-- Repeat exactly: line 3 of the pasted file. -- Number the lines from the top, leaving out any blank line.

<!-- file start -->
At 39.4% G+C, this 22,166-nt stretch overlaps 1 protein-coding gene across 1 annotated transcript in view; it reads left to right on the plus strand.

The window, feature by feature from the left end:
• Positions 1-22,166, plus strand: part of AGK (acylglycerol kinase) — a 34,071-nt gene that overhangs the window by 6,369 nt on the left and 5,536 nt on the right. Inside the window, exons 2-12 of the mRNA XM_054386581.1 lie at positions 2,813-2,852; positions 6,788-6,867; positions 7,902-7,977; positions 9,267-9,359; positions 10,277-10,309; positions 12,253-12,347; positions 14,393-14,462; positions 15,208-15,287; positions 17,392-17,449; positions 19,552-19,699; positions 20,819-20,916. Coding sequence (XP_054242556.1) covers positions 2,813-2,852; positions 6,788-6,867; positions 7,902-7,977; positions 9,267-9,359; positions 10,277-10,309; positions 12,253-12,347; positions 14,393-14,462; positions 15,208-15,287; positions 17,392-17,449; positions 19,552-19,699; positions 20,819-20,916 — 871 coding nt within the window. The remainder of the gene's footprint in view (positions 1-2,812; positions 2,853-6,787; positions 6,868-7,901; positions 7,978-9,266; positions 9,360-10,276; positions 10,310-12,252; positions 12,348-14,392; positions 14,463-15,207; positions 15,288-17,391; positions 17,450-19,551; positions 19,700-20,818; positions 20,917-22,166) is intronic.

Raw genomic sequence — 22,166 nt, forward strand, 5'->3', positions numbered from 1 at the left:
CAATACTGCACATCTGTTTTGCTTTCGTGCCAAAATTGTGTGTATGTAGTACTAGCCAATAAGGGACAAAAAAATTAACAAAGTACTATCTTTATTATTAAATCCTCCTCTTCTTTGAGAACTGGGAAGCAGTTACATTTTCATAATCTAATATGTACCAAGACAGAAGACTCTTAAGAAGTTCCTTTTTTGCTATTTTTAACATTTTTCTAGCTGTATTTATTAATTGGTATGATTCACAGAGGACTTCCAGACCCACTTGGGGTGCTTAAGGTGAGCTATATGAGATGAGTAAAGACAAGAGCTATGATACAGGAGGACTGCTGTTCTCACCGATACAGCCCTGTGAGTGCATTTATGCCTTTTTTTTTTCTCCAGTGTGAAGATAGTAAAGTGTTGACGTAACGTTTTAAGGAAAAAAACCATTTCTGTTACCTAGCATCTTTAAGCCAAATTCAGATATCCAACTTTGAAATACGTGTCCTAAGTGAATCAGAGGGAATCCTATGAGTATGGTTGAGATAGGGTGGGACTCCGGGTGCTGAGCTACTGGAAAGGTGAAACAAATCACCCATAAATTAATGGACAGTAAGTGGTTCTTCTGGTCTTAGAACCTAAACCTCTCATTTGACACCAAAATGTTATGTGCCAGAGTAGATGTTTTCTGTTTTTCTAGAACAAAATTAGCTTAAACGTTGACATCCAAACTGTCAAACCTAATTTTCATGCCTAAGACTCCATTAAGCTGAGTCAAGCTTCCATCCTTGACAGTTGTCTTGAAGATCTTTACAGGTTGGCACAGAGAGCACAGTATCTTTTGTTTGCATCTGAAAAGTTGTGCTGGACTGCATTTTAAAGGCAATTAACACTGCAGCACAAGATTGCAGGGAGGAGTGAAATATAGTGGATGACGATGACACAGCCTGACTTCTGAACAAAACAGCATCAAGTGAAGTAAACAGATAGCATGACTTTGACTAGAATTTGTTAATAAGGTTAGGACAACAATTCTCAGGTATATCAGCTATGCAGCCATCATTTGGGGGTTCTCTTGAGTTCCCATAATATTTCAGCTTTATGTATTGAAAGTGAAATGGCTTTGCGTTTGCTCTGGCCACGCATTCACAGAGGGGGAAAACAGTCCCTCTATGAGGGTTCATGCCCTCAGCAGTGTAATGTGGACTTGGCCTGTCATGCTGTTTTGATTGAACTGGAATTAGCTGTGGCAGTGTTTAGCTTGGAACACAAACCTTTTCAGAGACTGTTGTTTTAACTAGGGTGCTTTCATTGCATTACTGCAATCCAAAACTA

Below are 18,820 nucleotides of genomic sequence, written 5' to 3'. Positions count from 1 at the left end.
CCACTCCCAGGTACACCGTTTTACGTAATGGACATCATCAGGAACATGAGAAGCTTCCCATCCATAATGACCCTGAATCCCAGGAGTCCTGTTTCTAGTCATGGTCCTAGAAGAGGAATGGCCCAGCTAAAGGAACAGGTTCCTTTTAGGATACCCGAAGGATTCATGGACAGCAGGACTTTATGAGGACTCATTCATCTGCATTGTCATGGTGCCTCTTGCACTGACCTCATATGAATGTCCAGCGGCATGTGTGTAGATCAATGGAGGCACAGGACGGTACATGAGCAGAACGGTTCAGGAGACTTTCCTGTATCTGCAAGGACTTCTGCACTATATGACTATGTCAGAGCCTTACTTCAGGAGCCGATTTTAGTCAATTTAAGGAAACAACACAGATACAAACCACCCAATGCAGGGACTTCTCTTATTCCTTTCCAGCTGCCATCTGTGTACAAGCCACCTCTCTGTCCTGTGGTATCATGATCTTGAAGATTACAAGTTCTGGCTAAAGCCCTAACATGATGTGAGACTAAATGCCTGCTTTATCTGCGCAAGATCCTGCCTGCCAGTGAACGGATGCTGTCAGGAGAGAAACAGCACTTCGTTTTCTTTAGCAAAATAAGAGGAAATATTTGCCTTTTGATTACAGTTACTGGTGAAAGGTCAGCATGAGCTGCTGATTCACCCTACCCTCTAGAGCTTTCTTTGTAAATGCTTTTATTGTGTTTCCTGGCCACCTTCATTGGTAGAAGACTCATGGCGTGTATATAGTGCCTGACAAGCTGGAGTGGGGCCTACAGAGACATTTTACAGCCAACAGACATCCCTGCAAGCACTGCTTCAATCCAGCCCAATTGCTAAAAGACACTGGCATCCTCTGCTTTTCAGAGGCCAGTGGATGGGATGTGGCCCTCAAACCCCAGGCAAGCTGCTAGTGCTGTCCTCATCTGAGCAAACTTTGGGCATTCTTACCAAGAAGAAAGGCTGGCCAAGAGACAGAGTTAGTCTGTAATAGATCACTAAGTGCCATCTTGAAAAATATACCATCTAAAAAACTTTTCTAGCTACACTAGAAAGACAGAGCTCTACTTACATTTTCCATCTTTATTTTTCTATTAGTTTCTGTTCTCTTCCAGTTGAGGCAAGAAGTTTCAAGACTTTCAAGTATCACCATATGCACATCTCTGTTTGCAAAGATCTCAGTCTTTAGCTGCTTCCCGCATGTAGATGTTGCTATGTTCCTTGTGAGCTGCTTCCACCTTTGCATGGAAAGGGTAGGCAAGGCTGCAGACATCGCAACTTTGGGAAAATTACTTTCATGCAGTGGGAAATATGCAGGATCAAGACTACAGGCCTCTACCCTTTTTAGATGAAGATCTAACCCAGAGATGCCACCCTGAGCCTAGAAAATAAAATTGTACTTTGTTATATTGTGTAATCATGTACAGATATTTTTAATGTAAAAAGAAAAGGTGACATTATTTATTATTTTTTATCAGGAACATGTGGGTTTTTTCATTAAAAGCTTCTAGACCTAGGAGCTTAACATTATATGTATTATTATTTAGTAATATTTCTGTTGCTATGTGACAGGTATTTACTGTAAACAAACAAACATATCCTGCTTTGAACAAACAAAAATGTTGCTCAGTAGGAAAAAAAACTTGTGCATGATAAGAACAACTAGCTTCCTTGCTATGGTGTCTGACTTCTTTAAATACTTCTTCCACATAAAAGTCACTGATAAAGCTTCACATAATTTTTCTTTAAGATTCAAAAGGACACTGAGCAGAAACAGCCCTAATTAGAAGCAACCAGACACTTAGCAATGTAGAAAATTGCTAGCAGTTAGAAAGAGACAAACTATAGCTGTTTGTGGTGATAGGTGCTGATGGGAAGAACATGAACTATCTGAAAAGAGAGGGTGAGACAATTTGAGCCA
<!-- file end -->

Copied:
• Positions 1-22,166, plus strand: part of AGK (acylglycerol kinase) — a 34,071-nt gene that overhangs the window by 6,369 nt on the left and 5,536 nt on the right. Inside the window, exons 2-12 of the mRNA XM_054386581.1 lie at positions 2,813-2,852; positions 6,788-6,867; positions 7,902-7,977; positions 9,267-9,359; positions 10,277-10,309; positions 12,253-12,347; positions 14,393-14,462; positions 15,208-15,287; positions 17,392-17,449; positions 19,552-19,699; positions 20,819-20,916. Coding sequence (XP_054242556.1) covers positions 2,813-2,852; positions 6,788-6,867; positions 7,902-7,977; positions 9,267-9,359; positions 10,277-10,309; positions 12,253-12,347; positions 14,393-14,462; positions 15,208-15,287; positions 17,392-17,449; positions 19,552-19,699; positions 20,819-20,916 — 871 coding nt within the window. The remainder of the gene's footprint in view (positions 1-2,812; positions 2,853-6,787; positions 6,868-7,901; positions 7,978-9,266; positions 9,360-10,276; positions 10,310-12,252; positions 12,348-14,392; positions 14,463-15,207; positions 15,288-17,391; positions 17,450-19,551; positions 19,700-20,818; positions 20,917-22,166) is intronic.